It was just another pleasant day on Saint Lazarus Island near Venice in November 2017.
Archaeology graduate student Vittoria Dall’Armellina was touring the Mekhitarist Monastery when an artifact caught her eye. In a medieval cabinet in the museum, she spotted an ancient sword--one that didn't “belong” in this medieval display.
Dall’Armellina, who studied Bronze Age weapons, recognized it from the ancient empire of Anatolia (now Eastern Turkey). Why was this sword displayed so far away from its original region? Curious, she researched the sword further to validate her hypothesis.
What is Ancient Anatolia?
Anatolia was home to many ancient cultures, having even been nicknamed “the cradle of civilization” for its rich history.
Humans began their first civilizations here in the Stone Age, 500,000 BCE. Because so many different groups made this region their home, historians simply refer to residents as Anatolians.
Anatolians were pioneers of the Bronze Age (3000 BCE) and Iron Age (1400 BCE), a time when humans began creating tools out of metals. These technological changes made a huge impact on their everyday lives. The Anatolian kingdom was one of the first to develop effective tools like wheels, wagons, and weapons.
Warriors in the region forged swords as weapons and symbols of authority. These respected warriors also carried their authority to the grave. While normal citizens were buried in clay coffins, warrior tombs also included their precious property--including swords.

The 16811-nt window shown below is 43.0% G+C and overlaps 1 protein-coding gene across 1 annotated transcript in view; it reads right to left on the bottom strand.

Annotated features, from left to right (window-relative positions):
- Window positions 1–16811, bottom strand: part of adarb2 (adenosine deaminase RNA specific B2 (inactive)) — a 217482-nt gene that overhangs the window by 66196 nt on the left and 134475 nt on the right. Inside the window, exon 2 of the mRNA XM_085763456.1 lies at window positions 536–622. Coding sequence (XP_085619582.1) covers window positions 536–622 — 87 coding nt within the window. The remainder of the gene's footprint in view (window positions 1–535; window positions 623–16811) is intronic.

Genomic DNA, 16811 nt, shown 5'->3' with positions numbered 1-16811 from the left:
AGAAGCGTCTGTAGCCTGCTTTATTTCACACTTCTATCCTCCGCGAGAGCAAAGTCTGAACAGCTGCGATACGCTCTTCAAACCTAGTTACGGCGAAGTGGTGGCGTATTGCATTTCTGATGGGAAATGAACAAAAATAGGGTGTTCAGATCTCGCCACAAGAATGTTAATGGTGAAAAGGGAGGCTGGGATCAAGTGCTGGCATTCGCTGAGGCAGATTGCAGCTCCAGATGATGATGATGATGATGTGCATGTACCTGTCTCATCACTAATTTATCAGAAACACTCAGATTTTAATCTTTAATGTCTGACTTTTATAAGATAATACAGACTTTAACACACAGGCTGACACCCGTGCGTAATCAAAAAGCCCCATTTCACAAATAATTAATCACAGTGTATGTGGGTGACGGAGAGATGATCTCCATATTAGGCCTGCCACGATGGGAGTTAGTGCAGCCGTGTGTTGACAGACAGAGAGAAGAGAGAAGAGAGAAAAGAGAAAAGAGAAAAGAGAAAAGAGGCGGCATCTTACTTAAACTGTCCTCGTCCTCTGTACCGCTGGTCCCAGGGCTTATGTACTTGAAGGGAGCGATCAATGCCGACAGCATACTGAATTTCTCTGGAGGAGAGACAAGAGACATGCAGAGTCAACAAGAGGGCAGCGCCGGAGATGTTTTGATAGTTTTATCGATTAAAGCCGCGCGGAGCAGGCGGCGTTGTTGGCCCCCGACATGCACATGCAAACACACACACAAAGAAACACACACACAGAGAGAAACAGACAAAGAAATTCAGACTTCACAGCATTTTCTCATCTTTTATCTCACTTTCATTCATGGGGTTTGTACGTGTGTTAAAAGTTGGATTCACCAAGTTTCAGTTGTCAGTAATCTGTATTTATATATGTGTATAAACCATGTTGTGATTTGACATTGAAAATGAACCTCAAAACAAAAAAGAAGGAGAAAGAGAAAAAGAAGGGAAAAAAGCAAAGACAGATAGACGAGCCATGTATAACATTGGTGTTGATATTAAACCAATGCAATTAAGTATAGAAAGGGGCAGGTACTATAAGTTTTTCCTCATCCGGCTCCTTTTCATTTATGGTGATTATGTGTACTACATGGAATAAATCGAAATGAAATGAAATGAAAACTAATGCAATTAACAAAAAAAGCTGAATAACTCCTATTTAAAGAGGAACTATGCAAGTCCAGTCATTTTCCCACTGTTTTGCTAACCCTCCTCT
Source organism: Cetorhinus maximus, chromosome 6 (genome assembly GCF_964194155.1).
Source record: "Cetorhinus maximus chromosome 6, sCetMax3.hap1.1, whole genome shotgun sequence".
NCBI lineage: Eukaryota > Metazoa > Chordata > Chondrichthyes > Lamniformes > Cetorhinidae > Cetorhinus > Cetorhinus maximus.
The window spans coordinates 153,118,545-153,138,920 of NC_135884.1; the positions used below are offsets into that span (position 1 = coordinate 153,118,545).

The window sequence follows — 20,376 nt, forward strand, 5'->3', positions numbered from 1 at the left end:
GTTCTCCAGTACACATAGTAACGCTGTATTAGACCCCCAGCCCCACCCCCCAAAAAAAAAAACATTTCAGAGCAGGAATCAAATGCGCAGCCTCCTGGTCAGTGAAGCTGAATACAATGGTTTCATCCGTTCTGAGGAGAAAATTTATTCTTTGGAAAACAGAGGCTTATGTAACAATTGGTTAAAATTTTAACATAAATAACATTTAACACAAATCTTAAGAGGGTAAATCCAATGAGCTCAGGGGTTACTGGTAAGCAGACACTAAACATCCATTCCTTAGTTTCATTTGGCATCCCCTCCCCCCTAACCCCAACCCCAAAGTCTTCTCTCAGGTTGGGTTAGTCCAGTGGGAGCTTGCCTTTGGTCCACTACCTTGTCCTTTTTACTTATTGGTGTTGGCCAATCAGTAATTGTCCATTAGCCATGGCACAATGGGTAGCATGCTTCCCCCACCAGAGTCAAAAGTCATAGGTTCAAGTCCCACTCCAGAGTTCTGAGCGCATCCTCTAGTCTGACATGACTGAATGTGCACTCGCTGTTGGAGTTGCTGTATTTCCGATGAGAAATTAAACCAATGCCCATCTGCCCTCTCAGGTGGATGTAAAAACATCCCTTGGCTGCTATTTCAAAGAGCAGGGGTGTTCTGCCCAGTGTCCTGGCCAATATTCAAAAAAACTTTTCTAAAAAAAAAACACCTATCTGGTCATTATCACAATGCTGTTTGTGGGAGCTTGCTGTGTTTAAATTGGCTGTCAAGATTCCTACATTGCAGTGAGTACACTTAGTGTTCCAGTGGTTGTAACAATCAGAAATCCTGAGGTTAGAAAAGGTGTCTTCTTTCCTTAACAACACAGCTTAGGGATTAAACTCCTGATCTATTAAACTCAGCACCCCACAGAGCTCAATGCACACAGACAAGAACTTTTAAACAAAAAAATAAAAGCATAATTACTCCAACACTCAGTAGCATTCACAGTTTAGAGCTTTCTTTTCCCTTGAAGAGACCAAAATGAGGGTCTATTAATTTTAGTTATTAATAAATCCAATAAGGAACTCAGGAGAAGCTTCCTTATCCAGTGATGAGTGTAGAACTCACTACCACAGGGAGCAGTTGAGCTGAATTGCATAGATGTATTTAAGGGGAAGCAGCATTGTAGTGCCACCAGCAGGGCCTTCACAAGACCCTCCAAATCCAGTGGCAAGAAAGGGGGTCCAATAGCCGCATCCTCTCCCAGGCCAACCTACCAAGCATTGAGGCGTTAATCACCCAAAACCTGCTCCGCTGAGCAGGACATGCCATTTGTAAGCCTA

A Closer Look at the Weapon
It took two long years to study the composition of the sword and trace it to its origin.
During this time, researchers realized it was almost identical to swords found in archaeological sites in the Arslantepes and Sivas regions of Turkey. What intrigued archaeologists was that this sword was not made from a copper-tin alloy (mixture) typically used during the peak of the Bronze Age.
Instead, the sword was constructed from a copper-arsenic mixture used during and before the early Bronze Age. From this, researchers confidently determined that the antique weapon was approximately 5,000 years old.
So how did such a rarely found, antique sword make its way to the remote island of Saint Lazarus? Checking the archives of the museum-monastery, researchers determined that in the mid-1800s, an art merchant, Yervant Khorasandijan, gifted the unique sword.
Both history fanatics and archaeologists are excited by this unexpected find--and while it once lay forgotten, it now proudly boasts its own display case.
Sources: LiveScience, CNN, Britannica, archaeology.mrdonn.org, ancient.eu, ancient-origins.net